Big box stores in Toronto remain open as independent local shops forced to close
As the lockdown comes into effect in Toronto and most non-essential businesses are forced to close, many are wondering why local, independently-run shops must shutter while big box stores can remain open.
According to the details of the province's tiered COVID-19 framework, retail outlets located in regions in the grey zone are only permitted to be open for curbside pick-up and delivery.
There are, however, a number of exceptions where in-person shopping is still allowed as long is the store is only at 50 per cent capacity, including supermarkets, grocery stores, convenience stores, hardware stores, other retailers selling groceries, wine shops, beer and liquor stores, pharmacies and safety supply stores.
These exceptions make it so that several big box stores that sell groceries or other essential items, such as Costco, Walmart and even the Queen Street location of Hudson's Bay, can remain open to the public for in-person shopping while independent retailers cannot.
The fact big box stores like Costco, Walmart, Canadian Tire, Home Depot etc. are allowed to remain open right now in Toronto but my neighbourhood barber, who works alone and has five kids to support, can’t stay open is ridiculously stupid.— Dale E. Thompson (@daleethompson) November 23, 2020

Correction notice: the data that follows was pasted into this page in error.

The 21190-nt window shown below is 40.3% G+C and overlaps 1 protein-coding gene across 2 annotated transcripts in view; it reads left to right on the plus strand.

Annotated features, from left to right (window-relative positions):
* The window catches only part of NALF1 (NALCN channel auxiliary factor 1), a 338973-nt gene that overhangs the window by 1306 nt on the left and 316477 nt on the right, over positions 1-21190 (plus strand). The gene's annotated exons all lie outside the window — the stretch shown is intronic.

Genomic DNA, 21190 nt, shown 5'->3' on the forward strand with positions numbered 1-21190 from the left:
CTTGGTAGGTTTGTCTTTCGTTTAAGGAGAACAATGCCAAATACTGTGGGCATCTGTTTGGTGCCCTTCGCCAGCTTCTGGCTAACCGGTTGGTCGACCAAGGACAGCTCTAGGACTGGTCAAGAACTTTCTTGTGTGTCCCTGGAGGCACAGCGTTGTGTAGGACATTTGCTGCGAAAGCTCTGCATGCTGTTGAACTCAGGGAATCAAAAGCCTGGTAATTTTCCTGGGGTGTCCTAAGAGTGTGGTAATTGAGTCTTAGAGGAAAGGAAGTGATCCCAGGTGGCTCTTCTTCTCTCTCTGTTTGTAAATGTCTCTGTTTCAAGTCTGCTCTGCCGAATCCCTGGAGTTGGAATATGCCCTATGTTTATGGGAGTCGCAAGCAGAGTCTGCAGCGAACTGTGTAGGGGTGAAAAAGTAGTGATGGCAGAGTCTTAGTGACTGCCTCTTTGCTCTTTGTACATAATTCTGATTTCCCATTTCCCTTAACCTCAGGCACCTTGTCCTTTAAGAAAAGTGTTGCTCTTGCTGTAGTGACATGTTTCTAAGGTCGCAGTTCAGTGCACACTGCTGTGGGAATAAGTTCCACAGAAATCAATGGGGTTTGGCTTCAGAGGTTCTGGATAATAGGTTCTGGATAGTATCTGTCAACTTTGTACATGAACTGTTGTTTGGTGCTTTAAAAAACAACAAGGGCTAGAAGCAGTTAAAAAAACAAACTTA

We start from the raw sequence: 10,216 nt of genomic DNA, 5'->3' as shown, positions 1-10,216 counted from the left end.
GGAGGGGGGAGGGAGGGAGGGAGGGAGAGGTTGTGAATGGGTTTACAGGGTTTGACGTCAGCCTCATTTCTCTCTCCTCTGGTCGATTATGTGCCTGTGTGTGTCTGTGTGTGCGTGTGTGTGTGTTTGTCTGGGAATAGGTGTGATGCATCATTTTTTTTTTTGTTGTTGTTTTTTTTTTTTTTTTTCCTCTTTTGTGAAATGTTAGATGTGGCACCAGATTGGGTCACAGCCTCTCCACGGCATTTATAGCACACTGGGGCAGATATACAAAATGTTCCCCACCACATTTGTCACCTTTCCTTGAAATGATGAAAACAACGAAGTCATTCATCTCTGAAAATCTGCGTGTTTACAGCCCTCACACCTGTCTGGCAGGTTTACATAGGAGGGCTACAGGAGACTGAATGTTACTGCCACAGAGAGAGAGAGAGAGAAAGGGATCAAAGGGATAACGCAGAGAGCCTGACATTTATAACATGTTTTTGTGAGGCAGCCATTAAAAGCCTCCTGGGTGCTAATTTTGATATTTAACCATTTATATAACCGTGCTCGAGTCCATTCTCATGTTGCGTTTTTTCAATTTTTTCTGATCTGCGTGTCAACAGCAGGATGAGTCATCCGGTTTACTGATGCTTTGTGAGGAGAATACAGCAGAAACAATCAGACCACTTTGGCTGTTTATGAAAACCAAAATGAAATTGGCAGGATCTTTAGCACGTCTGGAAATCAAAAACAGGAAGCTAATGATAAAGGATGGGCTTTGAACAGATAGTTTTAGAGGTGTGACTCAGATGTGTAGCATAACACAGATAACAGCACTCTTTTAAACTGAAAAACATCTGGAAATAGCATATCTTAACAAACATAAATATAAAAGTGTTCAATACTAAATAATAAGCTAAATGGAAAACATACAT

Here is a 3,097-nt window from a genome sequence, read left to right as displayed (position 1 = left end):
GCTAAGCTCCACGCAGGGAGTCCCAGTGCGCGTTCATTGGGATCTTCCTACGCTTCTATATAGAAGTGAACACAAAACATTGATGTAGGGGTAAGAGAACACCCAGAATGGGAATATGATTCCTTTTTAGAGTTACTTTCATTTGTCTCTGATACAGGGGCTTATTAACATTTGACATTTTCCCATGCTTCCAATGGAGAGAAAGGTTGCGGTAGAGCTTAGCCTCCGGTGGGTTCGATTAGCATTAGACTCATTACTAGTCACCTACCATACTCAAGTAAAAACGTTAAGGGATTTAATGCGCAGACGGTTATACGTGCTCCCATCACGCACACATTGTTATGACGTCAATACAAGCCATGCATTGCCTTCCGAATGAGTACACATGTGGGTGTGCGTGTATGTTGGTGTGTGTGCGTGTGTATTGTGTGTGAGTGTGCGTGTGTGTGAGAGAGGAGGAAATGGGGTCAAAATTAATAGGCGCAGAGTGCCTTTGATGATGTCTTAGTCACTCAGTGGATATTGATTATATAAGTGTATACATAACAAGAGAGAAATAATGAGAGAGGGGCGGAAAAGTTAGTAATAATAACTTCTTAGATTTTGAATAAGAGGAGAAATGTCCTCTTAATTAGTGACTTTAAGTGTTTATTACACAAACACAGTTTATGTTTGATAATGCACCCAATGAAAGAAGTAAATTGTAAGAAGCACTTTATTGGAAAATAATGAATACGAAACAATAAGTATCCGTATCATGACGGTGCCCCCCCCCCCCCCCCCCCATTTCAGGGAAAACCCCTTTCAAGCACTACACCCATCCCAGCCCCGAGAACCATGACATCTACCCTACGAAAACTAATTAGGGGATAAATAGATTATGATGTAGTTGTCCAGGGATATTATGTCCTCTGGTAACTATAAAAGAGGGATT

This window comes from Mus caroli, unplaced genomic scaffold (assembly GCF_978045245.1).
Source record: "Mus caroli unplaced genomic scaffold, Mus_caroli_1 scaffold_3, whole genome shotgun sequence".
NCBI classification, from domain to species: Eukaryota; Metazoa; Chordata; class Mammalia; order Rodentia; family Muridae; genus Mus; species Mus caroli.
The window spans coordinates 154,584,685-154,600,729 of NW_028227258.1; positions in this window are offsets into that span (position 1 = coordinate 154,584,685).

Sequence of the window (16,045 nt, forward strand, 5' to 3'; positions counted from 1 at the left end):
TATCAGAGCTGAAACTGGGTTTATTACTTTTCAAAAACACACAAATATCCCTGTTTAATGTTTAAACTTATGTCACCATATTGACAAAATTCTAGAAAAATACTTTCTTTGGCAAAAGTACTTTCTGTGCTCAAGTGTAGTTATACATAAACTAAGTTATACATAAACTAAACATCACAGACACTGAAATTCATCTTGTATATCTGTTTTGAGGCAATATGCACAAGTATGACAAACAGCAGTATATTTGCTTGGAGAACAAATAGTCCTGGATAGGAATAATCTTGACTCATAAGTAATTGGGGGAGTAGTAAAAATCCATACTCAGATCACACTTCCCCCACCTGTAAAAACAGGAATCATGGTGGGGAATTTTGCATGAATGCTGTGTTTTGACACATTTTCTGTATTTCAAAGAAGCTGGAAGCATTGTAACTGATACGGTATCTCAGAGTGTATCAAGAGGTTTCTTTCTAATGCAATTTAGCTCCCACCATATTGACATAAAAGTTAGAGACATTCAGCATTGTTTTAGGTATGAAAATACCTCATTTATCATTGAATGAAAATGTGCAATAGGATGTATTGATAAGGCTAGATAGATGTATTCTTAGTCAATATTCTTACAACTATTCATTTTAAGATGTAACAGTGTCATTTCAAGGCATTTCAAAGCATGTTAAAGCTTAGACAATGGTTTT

How is this locking down anything?
The province has said closing most retail outlets for in-person shopping and limiting them to curbside pick-up or delivery will help reduce the spread of COVID-19, but many small business owners say the rules unfairly disadvantage local establishments that are already struggling to survive.
"We've already heard from hundreds of concerned small retailers who feel the lockdown restrictions have created a massive unfair advantage for many big, multi-national corporations," said President of the Canadian Federation of Independent Business (CFIB) Dan Kelly.
"The province needs to fix this imbalance immediately and rely on small businesses as part of the solution to help keep Ontarians from gathering in large groups."
The CFIB is therefore proposing a "Small Business First" COVID-19 retail policy, which would allow all non-essential small retailers to reopen for in-store sales, but with very limited capacity for customers and public-facing staff.
"The current rules close small bookstores, florists and lighting stores to instore business, but allow customers to line up at Costco and Walmart to buy these same items," said Kelly. "If it is dangerous to buy a book at an independent bookseller, why isn't it dangerous at Costco?"
If small businesses have to close & big box stores get to stay open, then you should only be allowed to get your essentials & thats it.. no clothes, no shoes, no entertainment sections allowed... get what's essential & get the fuck out!!!! #lockdown #torontolockdown #Toronto— Koda (@Kodele_mua) November 22, 2020
The federation is calling upon the provincial government to allow small, local businesses to reopen for in-store shopping with a limit of three customers for a fixed time for personalized shopping, and to encourage pre-booking appointments to avoid lineups — all while still recommending that customers shop by curbside pick-up or delivery as a preferred means.
"A second round of lockdowns is a crushing blow for Ontario's retail sector," said Ryan Mallough, CFIB's Ontario director. "Losing the holiday shopping season will mean permanent closure for many small retailers."
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